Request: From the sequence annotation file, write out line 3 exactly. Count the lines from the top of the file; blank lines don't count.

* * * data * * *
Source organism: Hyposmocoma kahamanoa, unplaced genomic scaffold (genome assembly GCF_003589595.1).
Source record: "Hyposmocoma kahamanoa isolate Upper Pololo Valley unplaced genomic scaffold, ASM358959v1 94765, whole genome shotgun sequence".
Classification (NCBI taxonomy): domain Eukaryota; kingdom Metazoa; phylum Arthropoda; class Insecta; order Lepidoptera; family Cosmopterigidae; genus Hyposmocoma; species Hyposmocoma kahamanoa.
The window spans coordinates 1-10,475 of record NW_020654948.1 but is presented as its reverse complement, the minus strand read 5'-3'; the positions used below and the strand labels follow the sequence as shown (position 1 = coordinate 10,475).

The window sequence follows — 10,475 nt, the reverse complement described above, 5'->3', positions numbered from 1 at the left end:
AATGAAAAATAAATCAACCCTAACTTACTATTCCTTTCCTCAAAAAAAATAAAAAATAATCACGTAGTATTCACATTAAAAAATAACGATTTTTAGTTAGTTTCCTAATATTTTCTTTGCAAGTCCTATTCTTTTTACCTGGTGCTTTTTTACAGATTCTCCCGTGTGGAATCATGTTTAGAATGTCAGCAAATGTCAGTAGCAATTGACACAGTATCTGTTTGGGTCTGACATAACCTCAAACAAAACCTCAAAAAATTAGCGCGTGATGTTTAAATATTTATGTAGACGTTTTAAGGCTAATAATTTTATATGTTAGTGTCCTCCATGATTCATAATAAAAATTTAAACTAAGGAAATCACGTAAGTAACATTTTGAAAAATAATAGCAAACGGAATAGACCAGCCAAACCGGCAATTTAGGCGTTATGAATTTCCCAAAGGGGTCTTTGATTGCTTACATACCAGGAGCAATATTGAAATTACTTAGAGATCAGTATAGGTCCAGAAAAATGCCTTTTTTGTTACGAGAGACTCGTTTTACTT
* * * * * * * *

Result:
Classification (NCBI taxonomy): domain Eukaryota; kingdom Metazoa; phylum Arthropoda; class Insecta; order Lepidoptera; family Cosmopterigidae; genus Hyposmocoma; species Hyposmocoma kahamanoa.